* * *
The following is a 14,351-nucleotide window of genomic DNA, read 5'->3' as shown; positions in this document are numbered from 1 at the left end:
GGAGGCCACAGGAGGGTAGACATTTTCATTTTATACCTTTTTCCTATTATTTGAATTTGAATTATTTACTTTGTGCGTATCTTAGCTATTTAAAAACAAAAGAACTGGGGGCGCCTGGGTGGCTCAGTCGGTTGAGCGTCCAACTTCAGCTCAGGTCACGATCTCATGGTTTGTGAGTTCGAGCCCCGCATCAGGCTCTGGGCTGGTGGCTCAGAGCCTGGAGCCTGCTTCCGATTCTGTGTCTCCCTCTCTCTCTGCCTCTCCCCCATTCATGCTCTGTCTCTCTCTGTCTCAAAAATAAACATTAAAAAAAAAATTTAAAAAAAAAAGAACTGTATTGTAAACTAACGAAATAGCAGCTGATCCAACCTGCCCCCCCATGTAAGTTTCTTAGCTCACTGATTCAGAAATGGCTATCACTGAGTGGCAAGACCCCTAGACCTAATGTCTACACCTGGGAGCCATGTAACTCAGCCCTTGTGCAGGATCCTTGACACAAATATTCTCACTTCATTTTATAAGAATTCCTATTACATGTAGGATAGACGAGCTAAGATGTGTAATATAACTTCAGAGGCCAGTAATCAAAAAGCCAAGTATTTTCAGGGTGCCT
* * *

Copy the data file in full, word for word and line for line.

The following is a 14,351-nucleotide window of genomic DNA, read 5'->3' as shown; positions in this document are numbered from 1 at the left end:
GGAGGCCACAGGAGGGTAGACATTTTCATTTTATACCTTTTTCCTATTATTTGAATTTGAATTATTTACTTTGTGCGTATCTTAGCTATTTAAAAACAAAAGAACTGGGGGCGCCTGGGTGGCTCAGTCGGTTGAGCGTCCAACTTCAGCTCAGGTCACGATCTCATGGTTTGTGAGTTCGAGCCCCGCATCAGGCTCTGGGCTGGTGGCTCAGAGCCTGGAGCCTGCTTCCGATTCTGTGTCTCCCTCTCTCTCTGCCTCTCCCCCATTCATGCTCTGTCTCTCTCTGTCTCAAAAATAAACATTAAAAAAAAAATTTAAAAAAAAAAGAACTGTATTGTAAACTAACGAAATAGCAGCTGATCCAACCTGCCCCCCCATGTAAGTTTCTTAGCTCACTGATTCAGAAATGGCTATCACTGAGTGGCAAGACCCCTAGACCTAATGTCTACACCTGGGAGCCATGTAACTCAGCCCTTGTGCAGGATCCTTGACACAAATATTCTCACTTCATTTTATAAGAATTCCTATTACATGTAGGATAGACGAGCTAAGATGTGTAATATAACTTCAGAGGCCAGTAATCAAAAAGCCAAGTATTTTCAGGGTGCCT